If you have participated in historical re-enactment, or have worked in a "living history" context at historic sites, or in museums, you will immediately understand what is means to see the wonder, amazement, and interest inspired in those who witness your performances. For those who have been thusly inspired, this sense of the magical carries throughout the illusion and serves to further the illusion. Indeed, living history is a very real and powerful kind of magic which inspires us to know more of our past, but most importantly to share our knowledge, to teach it and pass it on to all generations. I have never been so inspired by anything else that I have done, and it matters not whether it be Elizabethan, Scottish, Irish, Civil War, Revolutionary War, Fur Trade, etc.
The passing of knowledge from one generation to the next is a sacred duty, and at a time when our learning institutions are failing to instill a proper interest in our past, what better alternative exists that has success at entertaining and teaching - providing enjoyment for both "teacher" and "pupil."
We have gradually placed less stress on presenting an "act" and instead devoted more attention to living history. A useful blend of both of the two can be found. We have gone far, and yet there is so much further to go. I cannot foresee the future of the group, but I do know that as long as we value true friendship, then we shall always be together.
How it started
The whole concept came about in a most indirect manner when Jeffrey Nordin and I met and discovered our mutual interest in history. Jeffrey and I had already accrued considerable experience with living history working with the Minnesota Historical Society at Historic Fort Snelling, which has an early 19th century military and frontier focus. He had also been associated with The First Minnesota, a Civil War Reenactment society. Though I had been avidly pursuing my studies in history at the College of St. Thomas, I had absolutely no exposure to the concept of living history. As I was keen on working at Fort Snelling, I viewed my chance meeting with Jeffrey (at an Irish bar known for its music) as a stroke of rare and (up to that point) scarce good luck. Little did I realize how fortunate I was in that fateful chance meeting. We discovered, to our delight, that we had much in common: our fondness for Celtic music, history in general and personalities which attracted each other.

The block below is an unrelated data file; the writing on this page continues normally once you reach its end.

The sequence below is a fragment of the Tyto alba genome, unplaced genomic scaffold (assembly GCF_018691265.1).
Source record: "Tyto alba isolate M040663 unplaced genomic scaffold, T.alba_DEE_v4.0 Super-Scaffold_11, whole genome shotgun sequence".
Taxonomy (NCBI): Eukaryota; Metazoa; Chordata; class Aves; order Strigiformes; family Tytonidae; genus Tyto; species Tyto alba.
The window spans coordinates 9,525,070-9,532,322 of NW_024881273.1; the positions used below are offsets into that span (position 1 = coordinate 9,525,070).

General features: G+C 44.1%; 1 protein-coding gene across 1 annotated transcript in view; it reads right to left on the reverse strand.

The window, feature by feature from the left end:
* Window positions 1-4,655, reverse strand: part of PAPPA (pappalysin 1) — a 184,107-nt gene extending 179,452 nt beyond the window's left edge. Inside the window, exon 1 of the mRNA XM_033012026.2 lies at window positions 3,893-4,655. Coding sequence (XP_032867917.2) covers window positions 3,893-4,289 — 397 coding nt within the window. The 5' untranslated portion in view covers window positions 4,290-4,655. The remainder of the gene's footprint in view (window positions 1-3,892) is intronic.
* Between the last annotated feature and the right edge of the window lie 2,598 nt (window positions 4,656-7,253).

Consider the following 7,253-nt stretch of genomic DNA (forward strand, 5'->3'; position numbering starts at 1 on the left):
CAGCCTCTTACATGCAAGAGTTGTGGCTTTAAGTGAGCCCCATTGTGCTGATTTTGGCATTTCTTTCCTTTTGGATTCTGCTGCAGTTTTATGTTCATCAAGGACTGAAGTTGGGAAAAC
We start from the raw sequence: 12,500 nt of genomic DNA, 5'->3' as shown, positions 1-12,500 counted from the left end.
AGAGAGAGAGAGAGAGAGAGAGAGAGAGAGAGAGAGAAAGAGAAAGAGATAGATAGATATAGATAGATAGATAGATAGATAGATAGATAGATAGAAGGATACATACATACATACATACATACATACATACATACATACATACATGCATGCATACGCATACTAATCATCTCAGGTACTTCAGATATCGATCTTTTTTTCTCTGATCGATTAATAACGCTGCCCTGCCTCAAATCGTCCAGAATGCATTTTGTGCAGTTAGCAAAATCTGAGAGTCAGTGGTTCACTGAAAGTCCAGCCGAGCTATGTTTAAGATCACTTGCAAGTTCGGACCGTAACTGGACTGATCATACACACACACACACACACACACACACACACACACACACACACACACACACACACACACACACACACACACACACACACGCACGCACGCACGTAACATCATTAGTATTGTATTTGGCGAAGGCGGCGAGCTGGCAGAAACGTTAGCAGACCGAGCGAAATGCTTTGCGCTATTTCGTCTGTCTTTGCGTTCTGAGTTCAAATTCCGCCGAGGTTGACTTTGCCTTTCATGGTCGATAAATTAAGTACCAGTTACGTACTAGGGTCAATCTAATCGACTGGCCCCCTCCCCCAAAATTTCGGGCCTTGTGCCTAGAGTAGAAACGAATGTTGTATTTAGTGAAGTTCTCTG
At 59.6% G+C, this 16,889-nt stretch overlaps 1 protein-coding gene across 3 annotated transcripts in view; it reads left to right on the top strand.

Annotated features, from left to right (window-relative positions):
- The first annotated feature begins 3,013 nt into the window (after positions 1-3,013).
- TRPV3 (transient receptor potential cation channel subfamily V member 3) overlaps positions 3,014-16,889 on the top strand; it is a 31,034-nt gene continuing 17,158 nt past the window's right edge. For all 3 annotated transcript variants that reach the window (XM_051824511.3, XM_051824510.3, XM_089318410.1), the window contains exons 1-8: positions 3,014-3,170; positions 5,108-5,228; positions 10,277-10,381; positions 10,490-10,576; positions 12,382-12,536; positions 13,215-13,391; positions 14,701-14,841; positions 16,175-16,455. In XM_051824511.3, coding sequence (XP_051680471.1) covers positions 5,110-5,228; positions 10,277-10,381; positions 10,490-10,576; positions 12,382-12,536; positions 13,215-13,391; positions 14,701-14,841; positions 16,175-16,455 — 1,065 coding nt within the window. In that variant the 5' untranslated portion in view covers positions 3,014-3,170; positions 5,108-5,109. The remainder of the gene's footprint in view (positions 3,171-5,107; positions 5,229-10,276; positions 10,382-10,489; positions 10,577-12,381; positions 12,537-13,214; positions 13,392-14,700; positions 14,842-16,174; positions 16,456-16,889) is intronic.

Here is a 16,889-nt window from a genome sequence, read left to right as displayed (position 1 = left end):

The job at Fort Snelling came through and Jeffrey and I spent an enjoyable summer working together. I learned much from him that summer and my love for history continued to flourish through my extra-curricular studies at the Fort with Jeffrey. While at Fort Snelling, I had the good fortune of accompanying friends to a fur trade rendezvous at Prairie Du Chien for the fur trade and voyager reenactment group, La Compagnie. The only costume I could quickly throw together was a scant four and a half yard, belted plaid. I encountered other men at the rendezvous also wearing fhilidh biags and fhilidh mhors and immediately fell in with them for a roaring good time. That was the seed from which everything was to grow. Immediately Jeffrey and I fell to talking and planning. By the time of the rendezvous at Fort Snelling we had managed to arrange adequate costumes for Christine (Jeffrey's wife) and the two of us. There we met some young men from Fort Dauphine, Ontario, who were dressed as Scots fur traders and trappers. They seemed so interested, and we had so much fun, that Jeffrey and I continued to talk about getting a group together to do some Scottish living history. The time period had not yet solidified, but ranged from medieval to just before the defeat of the Highlanders at Culloden Moor in 1746.
That Autumn, Jeffrey, Christine and I paid a visit to the Minnesota Renaissance Festival to seek the lay of the land and to determine the feasibility of bringing a group out there to do living history, never mind that we didn't yet have a group! The good response we made proved a hearty encouragement and we determined to press on.
So, we put the word out to our friends who might be interested and, as we had hoped, there was a good response. By the time of the Macalester College Scottish Fair, we had managed to gather a small group of loyal and determined friends. We so impressed the people there that they asked us to lead the parade of Tartans. (By 1991, the Clann had grown so large that we were politely asked if we minded marching at the end of the parade!)
With Macalester Fair such a resounding success, we spent the next months preparing for the Renaissance Festival. The first year at festival brought mixed success. Though we failed to impress the management enough to garnish cash reparation, we were delighted by the new friends we had made and their delight at having us at the festival. Their confidence in us and appreciation of our efforts removed any concern we had about returning.